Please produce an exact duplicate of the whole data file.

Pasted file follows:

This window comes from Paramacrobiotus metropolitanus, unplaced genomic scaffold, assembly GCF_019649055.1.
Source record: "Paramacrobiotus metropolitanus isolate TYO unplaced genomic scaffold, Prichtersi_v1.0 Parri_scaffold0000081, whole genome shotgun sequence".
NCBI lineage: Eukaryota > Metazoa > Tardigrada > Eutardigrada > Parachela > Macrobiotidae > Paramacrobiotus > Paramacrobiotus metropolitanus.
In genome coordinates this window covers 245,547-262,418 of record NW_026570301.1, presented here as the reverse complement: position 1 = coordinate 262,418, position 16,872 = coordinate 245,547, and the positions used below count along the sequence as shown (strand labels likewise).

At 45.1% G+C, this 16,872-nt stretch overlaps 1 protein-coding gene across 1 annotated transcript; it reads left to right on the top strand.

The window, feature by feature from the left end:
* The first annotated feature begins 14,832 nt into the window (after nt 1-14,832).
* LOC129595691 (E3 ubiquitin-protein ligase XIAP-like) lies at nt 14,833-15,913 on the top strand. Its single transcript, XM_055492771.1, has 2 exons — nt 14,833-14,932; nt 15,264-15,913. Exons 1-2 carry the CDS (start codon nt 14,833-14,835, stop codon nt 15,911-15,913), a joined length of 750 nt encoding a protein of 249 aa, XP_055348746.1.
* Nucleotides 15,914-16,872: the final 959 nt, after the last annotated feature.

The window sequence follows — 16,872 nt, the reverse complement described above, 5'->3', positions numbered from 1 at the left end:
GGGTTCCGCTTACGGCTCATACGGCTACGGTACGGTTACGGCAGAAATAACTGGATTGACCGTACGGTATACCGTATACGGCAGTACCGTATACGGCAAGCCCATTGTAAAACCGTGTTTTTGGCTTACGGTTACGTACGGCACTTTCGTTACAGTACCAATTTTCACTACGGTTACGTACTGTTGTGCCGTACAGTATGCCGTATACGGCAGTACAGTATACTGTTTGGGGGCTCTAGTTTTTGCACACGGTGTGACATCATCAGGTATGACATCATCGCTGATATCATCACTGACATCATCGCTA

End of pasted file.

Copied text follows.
This window comes from Paramacrobiotus metropolitanus, unplaced genomic scaffold, assembly GCF_019649055.1.
Source record: "Paramacrobiotus metropolitanus isolate TYO unplaced genomic scaffold, Prichtersi_v1.0 Parri_scaffold0000081, whole genome shotgun sequence".
NCBI lineage: Eukaryota > Metazoa > Tardigrada > Eutardigrada > Parachela > Macrobiotidae > Paramacrobiotus > Paramacrobiotus metropolitanus.
In genome coordinates this window covers 245,547-262,418 of record NW_026570301.1, presented here as the reverse complement: position 1 = coordinate 262,418, position 16,872 = coordinate 245,547, and the positions used below count along the sequence as shown (strand labels likewise).

At 45.1% G+C, this 16,872-nt stretch overlaps 1 protein-coding gene across 1 annotated transcript; it reads left to right on the top strand.

The window, feature by feature from the left end:
* The first annotated feature begins 14,832 nt into the window (after nt 1-14,832).
* LOC129595691 (E3 ubiquitin-protein ligase XIAP-like) lies at nt 14,833-15,913 on the top strand. Its single transcript, XM_055492771.1, has 2 exons — nt 14,833-14,932; nt 15,264-15,913. Exons 1-2 carry the CDS (start codon nt 14,833-14,835, stop codon nt 15,911-15,913), a joined length of 750 nt encoding a protein of 249 aa, XP_055348746.1.
* Nucleotides 15,914-16,872: the final 959 nt, after the last annotated feature.

The window sequence follows — 16,872 nt, the reverse complement described above, 5'->3', positions numbered from 1 at the left end:
GGGTTCCGCTTACGGCTCATACGGCTACGGTACGGTTACGGCAGAAATAACTGGATTGACCGTACGGTATACCGTATACGGCAGTACCGTATACGGCAAGCCCATTGTAAAACCGTGTTTTTGGCTTACGGTTACGTACGGCACTTTCGTTACAGTACCAATTTTCACTACGGTTACGTACTGTTGTGCCGTACAGTATGCCGTATACGGCAGTACAGTATACTGTTTGGGGGCTCTAGTTTTTGCACACGGTGTGACATCATCAGGTATGACATCATCGCTGATATCATCACTGACATCATCGCTA